7. Is there a relation? We want to know whether there exists a dependence between the variables, or between what we observed and some expectation e.g., are tea-drinkers more likely to be coffee-drinkers? e.g., is the selection of operating systems different from expected? To find out, cannot ask about means, medians, ... Focus instead on proportions/distributions: Does the observed distribution differ from the expected one?

8. Single Sample Suppose we have a-priori notion of what's expected For instance, selection of OS is expected to be uniform How do we tell whether the observed data is different?

9. Hypotheses Refers to the number of data points of each value H0 : Expected distribution = underlying distribution of observed data H1 : Expected != Observed Need a method to measure likelihood of null hypothesis

10. Difference in Expectations Focus on the difference between expected and observed For instance: Expected (out of 256 sampled homes) 25% each operating system = 64 homes each operating system Observed (out of 256 sampled homes)

11. Chi-square • The chi-square ( ) of given data is: • Where: • fe is the expected frequency of the value • fo is the observed frequency of the value • The sum is over all values • Recall from Cramer correlation • Chi-square values of random samples are distributed according to the chi-square distribution • A family of distributions, according to degrees-of-freedom • Large enough chi-square indicates significance – reject null hypothesis • Too low values are unlikely – check for error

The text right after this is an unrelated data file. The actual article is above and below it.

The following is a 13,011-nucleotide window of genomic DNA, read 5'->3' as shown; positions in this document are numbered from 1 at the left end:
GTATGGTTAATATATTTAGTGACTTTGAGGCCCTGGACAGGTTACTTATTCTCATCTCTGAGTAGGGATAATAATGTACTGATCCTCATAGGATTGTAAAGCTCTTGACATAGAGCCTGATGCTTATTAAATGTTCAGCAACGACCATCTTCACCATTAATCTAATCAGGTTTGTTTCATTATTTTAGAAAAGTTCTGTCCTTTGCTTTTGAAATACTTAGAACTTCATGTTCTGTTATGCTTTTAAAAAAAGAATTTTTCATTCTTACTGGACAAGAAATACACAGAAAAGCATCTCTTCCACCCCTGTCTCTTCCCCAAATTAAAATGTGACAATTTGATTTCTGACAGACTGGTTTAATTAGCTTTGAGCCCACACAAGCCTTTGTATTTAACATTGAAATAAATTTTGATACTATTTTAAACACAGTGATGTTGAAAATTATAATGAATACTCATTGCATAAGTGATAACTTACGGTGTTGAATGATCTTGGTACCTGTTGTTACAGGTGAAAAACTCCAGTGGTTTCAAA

12. In our example This is compared to chi-square distribution with df = 3 Result: highly significant

13. Features of chi-square Cannot be negative (sum of squares) Only tests for difference from expected distribution But here it is a one-tailed test (only tests for greater value) Equals 0 when all frequencies are exactly as expected It's not the size of the discrepancy, but its relative size Relative to the expected frequency Depends on the number of discrepancies This is why we have to consider degrees of freedom – the more df, the more discrepancies we might get by chance

14. Comparing against arbitrary distribution Do we always need to assume population is uniform/known? No: Instead of expecting: Can have different expectations (from past), for instance:

15. Comparing against arbitrary distributions • This is compared to chi-square distribution with df = 3 • Result: not significant • Same procedure may be used for testing against any expected distribution (e.g. Normal, to decide on t-test applicability)

16. Multiple-variable contingency tables Correlation-testing Two numerical variables Single-factor testing (one-way ANOVA) Independent variable: Categorical Dependent variable: Numerical Two-way contingency table: two categorical variables As seen for Cramer correlation Different screens and their hue bias